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Thread: COmbinations

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    Junior Member HeroWise's Avatar
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    COmbinations

    Nine persons gather to play football by forming two teams of four to play each
    other, the remaining person acting as referee.In how many different ways can the
    teams be formed?
    If two particular persons are not to be in the same team, how many ways are there
    then to choose the teams?

    getting this question wrong for some reason.

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    Member supR's Avatar
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    Re: COmbinations

    ( 9C4 x 5C4 ) / 2 for the first option because you could pick the same teams in different orders.

    For second q, person A and B can't be together. Assume you have picked person A, and not person B.

    Therefore ( 7C3 x 5C4 ) / 2

    I think those are correct, not entirely sure if you have to divide by 2. Haven't done combs in a while.




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    Re: COmbinations

    this is a 4unit hsc question (1981).

    but, it could feasibly pop up, i guess? a question similar to this is in the New Senior Maths (fitzpatrick) book - q 30, chapter 3.4 - (In how many ways can eight basketball players be divided into four groups of two?)

    anyways, SupR is right - you divide by 2, or i guess 2! (which is 2).

    but the second part of SupR's solution doesn't make sense to me :S I'd do it by cases - A in group 1, A in group 2, A is ref.
    Can someone else give their viewpoint? I'm probably wrong lel.

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    Re: COmbinations

    If two particular persons are not to be in the same team, how many ways are there then to choose the teams?

    actually, was thinking about this last night, how about:
    First way to solve:
    3 cases-
    Case 1: B is ref - 8C4/2 <-- self explanatory.
    Case 2: A is ref - 8C4/2 <-- self explanatory.
    Case 3: A and B are both picked but on separate teams - 7C3 x 4C3 <-- A is already on first team, B is already on second team. pick people for remaining slot from the pool of 7, then repeat for the second team. don't divide by 2 here because A and B make the teams distinct.

    Therefore, adding all 3 cases: 8C4/2 + 8C4/2 + (7C3 x 4C3) = 210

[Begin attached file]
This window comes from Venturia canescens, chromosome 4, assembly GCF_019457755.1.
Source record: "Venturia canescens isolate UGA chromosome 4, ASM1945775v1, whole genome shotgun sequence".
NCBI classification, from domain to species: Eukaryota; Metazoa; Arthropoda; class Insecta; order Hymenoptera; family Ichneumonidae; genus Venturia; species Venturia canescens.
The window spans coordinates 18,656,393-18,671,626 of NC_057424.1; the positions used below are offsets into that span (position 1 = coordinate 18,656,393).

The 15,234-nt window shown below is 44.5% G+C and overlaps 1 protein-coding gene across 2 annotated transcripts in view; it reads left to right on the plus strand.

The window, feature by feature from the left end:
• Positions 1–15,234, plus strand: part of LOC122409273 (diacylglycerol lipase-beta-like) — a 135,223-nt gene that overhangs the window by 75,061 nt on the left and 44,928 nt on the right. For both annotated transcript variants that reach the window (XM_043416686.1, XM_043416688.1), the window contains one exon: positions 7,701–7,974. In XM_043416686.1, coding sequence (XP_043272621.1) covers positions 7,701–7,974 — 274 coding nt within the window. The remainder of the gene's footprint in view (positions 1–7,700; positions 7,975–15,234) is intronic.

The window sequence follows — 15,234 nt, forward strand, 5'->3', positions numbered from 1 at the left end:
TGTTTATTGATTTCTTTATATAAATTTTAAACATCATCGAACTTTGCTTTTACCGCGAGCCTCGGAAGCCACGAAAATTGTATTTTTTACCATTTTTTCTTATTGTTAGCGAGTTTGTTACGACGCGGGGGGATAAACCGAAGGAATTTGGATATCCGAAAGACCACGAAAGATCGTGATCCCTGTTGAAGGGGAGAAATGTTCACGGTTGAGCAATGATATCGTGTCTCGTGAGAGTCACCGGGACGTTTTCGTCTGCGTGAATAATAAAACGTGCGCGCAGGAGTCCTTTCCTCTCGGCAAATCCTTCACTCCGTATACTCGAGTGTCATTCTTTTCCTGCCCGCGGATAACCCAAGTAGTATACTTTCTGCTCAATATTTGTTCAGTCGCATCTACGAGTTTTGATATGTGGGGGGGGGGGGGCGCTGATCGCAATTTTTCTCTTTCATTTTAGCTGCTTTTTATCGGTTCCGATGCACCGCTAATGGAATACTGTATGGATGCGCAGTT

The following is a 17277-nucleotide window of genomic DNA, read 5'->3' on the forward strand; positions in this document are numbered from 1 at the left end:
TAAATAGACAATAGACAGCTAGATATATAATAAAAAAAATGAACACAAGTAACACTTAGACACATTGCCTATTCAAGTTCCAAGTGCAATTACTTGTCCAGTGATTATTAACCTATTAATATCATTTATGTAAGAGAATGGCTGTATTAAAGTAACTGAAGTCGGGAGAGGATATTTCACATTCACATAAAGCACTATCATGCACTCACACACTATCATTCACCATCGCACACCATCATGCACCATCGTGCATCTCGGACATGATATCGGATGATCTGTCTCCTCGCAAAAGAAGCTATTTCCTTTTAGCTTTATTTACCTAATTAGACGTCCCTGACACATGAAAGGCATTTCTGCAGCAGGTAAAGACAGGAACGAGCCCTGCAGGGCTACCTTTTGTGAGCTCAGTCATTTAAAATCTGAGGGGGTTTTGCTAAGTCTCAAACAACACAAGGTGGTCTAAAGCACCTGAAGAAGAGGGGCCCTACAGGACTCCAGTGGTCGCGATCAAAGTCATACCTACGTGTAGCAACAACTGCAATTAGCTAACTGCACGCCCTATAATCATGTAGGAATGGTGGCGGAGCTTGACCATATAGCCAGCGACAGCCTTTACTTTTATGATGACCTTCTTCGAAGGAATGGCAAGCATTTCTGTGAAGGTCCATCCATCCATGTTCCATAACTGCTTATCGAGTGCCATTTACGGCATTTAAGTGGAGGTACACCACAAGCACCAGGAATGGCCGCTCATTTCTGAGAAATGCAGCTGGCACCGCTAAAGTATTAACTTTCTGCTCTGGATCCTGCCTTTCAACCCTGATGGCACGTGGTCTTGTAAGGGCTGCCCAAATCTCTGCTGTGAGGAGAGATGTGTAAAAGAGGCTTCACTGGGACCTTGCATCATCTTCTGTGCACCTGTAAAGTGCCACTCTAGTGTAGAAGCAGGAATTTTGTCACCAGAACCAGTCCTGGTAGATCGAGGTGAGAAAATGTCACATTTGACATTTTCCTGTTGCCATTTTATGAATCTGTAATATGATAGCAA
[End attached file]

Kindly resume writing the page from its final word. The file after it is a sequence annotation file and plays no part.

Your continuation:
Second way to solve:
    alternatively, total ways to pick minus both on same team:
    (( 9C4 x 5C4 ) / 2) - ((7C2 x 5C4)) = 210
    my reasoning here is as follows: 2 of them are definitely on the same team, so they aren't part of the choosing for the first team. 2 places remain, hence choose 2 from the remaining 7. then, for the second team, 5 choose 4. don't divide by 2 since teams distinguishable as a result of the 2 chosen.


    Can someone please double check this? I'm really confused, but I think that's the right way to do it?
    Last edited by Roy G Biv; 14 Jun 2018 at 8:58 AM. Reason: added reasoning and fixed slight mistake.
    HeroWise likes this.

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    Re: COmbinations

    still not 100% satisfied, so one last attempt:
    A B C D
    E F G H
    I

    Let's say those are the 9 guys, with A and B not to be on the same team.

    Let's consider 9 cases, where each of 9 will be refs, then add all these 9 cases at the end. The reason i'm attempting this is because the 9th guy is the one that's making this problem confusing. if I can separate the problem into 9 cases, i can convert the problem into 9 separate 8C4 problems, which are super straight forward. 8 choose 4, and the left over 4 are the second team, so i don't even have to worry about the second choice. another way to think of it is 8C4 x 4c4.

    Case 1: A is ref: 8C4/2! (or 8C4 x 4C4 / 2!) <-- same thing, depends on how you want to think of it.
    Case 2: B is ref: 8C4/2! (or 8C4 x 4C4 / 2!) <-- same thing, depends on how you want to think of it.

    we divide by 2! in the above 2 cases because if you choose 4 such that: B C D E are on the first team, the remaining 4 (F G H I) are on the other team. BUT choosing F G H I for the first team will give the exact same result - ie B C D E on one team, F G H I in the other. Since order doesn't matter, this is double counting. Exactly half of all possible choices will be duplicates, so we divide by 2.

    Cases 3-9: C-I are refs (7 cases): A and B will be on separate teams. therefore: 6C3 (or 6C3 x 3C3 - depends on how you want to think of it)
    7 such cases, so 7 x 6C3

    we DON'T divide by 2! here because A and B are locked in, and since A and B are unique, choosing A C D E and A F G H (with i as ref, for example) are two separate cases.

    answer: 8C4/2! + 8C4/2! + 7 x 6C3 = 210

    i'm pretty sure 210 is the right answer. what answer were you getting herowise? i'm assuming you have the solutions, because how else do you know you're not getting it right etc. what's the answer?
    Last edited by Roy G Biv; 14 Jun 2018 at 8:54 AM.
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